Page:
I definitely understand that relationships are key to the success of any venture. An important component of my work is connecting people in the community to institutions, helping bring them into relationship. I find it very satisfying to be able to help build bridges that connect people in the community to people in institutions — bringing together people whose paths don’t cross naturally. When this happens, people feel good. It’s wonderful to witness and it’s wonderful to play a role in helping that happen.
Feeling pressed for time is something that feels like an epidemic these days. My personal relationships suffer because I am so focused on my work. I would definitely like to get better at carving more time to nurture my personal relationships.
With rare exception, I feel very good about the many people that I get to work with and so even though most of our time together is focused on accomplishing the work at hand, I feel a connection that is personal. Perhaps this is my own delusion, but I am grateful that this is how it feels! As an introvert, I also relish my down time and spending time by myself and so while I know there is value in building and nurturing new relationships, I am in a period of my life where I indulge my enjoyment of time to myself.

SATURDAY’S REFLECTIONS:

Once again, thanks to all who commented on my post and asked such thoughtful questions to help me go deeper. It is a treat to experience such a wonderfully generous and supportive community. For my reflection, I’m going to spend some time noodling over the encouragement to be able to articulate the story of self, to get more in touch with why I show up for this work. It feels akin to if you asked me why I put sunscreen on when I go outside. My skin is fair and I burn easily and I need to protect it. The answer to why I do what I do feels similar to me — it is a condition of who I am on this planet. Honestly, I’m baffled that everyone isn’t called to address the inequities and atrocities that we all live and breathe. How our species is able to see suffering and injustices on a continual feed is the question that I have. I am baffled that the words of all the various religions that many people listen to on a weekly basis don’t sink in and translate to how we live our lives. I am inspired by the words and speeches that describe democracy and don’t understand why those words don’t reflect reality. I guess I have always taken things literally. I believe with all my heart that we all deserve to be free and that justice and opportunity are fundamental and there is no explanation for why it is only supposed to be applied to privileged white people. To see so many people and communities that can’t achieve their potential because of deliberate choices made by our economic and political systems is criminal in my view. I will keep digging and see if I can describe an ‘ah ha’ moment for myself when this became my worldview. I know that from a young age (5 or 6) I was disturbed by inequality. I noticed that garbage men were treated differently from other people. I didn’t understand why. My first job aspiration was to be a garbage man, because I thought if people who looked like me were garbage men, then people would start treating them differently. I wanted to live in a world where people were loved regardless of what they looked like or what work they did and instead were loved because of the quality of their character and that we didn’t judge a person’s character by what they were wearing or their skin color or what kind of house they lived in or what gender or religion they were.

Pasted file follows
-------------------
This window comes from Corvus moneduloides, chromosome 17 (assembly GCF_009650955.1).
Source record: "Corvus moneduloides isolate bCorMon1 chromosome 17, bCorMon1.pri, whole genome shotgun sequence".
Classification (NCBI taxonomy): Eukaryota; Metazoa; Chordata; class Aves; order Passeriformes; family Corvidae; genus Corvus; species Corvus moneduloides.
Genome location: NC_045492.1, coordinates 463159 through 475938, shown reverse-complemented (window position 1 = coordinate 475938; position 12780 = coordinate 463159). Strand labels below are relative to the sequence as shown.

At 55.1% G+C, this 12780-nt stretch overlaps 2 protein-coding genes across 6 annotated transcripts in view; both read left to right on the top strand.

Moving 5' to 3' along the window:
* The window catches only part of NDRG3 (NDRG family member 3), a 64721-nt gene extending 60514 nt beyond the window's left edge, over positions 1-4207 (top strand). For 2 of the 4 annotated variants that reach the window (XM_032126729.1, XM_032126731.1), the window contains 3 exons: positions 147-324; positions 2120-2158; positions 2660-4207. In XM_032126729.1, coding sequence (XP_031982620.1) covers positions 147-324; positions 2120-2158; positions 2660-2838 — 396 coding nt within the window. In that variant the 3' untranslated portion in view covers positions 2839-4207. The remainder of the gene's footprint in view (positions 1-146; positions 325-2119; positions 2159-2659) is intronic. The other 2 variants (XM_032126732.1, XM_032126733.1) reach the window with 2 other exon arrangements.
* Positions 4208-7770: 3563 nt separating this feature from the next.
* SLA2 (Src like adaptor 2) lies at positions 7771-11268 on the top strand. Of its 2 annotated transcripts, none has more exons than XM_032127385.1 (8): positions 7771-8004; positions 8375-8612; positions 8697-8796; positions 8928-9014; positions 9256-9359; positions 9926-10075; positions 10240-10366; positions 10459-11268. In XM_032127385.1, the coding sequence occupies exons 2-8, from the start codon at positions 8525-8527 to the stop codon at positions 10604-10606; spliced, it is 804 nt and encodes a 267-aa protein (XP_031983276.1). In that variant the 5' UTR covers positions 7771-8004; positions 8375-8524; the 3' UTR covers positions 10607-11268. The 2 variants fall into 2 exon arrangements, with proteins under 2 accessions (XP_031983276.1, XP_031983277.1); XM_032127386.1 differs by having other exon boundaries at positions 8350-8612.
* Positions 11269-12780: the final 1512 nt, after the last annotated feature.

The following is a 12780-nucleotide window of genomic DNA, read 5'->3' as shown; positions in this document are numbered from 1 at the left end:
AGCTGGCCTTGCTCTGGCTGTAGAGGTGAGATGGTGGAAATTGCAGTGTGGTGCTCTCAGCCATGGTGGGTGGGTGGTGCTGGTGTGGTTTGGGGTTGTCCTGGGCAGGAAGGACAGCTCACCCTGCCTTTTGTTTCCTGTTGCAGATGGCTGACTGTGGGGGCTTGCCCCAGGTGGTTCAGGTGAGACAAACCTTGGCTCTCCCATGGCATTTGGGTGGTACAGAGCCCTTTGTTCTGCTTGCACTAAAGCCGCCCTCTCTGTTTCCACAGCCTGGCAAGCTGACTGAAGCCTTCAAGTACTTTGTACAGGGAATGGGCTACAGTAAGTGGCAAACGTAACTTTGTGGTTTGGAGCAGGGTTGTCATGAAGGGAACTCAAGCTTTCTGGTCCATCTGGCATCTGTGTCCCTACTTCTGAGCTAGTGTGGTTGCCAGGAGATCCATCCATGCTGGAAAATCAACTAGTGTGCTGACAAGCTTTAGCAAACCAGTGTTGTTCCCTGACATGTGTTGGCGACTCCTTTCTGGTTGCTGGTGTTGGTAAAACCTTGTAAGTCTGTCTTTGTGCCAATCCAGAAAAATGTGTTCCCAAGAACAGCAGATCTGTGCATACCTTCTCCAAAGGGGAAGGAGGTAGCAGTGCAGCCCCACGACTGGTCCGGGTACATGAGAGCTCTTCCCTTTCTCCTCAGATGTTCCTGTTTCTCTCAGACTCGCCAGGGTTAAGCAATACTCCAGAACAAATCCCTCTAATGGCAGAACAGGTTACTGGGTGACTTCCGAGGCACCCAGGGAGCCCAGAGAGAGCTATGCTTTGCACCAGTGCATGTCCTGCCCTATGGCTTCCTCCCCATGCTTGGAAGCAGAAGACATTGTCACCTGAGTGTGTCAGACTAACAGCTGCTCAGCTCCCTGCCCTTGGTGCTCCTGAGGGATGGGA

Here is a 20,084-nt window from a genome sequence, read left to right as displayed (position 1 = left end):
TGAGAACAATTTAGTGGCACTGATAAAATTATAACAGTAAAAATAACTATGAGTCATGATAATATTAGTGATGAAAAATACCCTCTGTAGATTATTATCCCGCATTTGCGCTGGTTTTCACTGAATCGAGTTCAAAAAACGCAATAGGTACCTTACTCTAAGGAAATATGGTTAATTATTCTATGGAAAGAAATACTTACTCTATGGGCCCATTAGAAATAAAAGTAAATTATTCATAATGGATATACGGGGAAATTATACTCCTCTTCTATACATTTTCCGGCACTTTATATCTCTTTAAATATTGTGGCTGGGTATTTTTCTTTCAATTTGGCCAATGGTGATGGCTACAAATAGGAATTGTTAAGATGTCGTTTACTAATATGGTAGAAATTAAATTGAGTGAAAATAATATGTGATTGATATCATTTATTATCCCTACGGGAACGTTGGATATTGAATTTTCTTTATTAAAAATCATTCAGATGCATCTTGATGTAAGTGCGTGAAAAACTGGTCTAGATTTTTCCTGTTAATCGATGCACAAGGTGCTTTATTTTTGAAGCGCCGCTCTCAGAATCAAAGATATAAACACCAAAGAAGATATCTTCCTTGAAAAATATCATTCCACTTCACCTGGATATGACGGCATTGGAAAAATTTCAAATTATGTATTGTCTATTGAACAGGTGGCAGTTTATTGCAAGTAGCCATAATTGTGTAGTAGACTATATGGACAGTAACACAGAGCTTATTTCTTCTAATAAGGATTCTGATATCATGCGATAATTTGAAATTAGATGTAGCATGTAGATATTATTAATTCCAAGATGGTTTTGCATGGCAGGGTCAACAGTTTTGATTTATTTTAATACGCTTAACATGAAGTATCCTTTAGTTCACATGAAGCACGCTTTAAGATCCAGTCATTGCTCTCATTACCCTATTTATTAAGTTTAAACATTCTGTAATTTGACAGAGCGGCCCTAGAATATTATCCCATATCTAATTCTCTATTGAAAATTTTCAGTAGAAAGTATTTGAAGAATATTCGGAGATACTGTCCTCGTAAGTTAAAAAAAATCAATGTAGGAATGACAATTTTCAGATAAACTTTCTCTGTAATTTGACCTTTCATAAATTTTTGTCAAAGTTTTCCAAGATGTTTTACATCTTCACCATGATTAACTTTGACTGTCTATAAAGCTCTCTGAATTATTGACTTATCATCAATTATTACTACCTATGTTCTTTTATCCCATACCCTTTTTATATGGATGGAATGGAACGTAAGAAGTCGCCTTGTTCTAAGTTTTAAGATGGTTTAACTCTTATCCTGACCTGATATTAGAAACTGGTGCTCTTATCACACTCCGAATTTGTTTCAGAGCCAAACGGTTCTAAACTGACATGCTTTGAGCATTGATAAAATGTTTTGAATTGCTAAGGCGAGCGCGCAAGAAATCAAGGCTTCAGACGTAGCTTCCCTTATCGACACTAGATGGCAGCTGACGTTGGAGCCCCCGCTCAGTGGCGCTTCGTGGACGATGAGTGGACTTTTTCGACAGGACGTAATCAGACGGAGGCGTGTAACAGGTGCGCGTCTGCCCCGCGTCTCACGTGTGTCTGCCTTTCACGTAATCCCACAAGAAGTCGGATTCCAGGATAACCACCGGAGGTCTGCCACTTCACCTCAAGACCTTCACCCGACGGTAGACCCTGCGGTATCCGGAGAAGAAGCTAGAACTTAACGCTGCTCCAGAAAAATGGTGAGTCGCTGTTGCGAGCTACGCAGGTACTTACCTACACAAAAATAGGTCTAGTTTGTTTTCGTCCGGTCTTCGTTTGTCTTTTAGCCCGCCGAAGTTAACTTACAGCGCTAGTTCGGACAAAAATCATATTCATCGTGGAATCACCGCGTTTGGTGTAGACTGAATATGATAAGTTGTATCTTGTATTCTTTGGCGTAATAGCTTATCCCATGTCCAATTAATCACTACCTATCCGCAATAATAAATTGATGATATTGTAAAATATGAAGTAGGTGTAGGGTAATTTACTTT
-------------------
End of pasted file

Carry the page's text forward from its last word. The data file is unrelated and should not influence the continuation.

I’m still just that little girl that wants so much for everyone to belong and for everyone to look out for each other and to practice the Golden Rule. Eleanor Roosevelt’s quote, something to the effect of, ‘we all do better when we all do better’ just seems so basic and obvious to me.

Another trait of mine is that once I know something, I think that everyone knows it too. Maybe that comes from being the youngest in my family and always being the last one to figure something out! By the time I knew something, I was just catching up to the rest of the household. I am slowly coming to realize that just because I know or understand something doesn’t mean that everyone else does, too. Yes … seems pretty basic, I realize. I’m just figuring that out!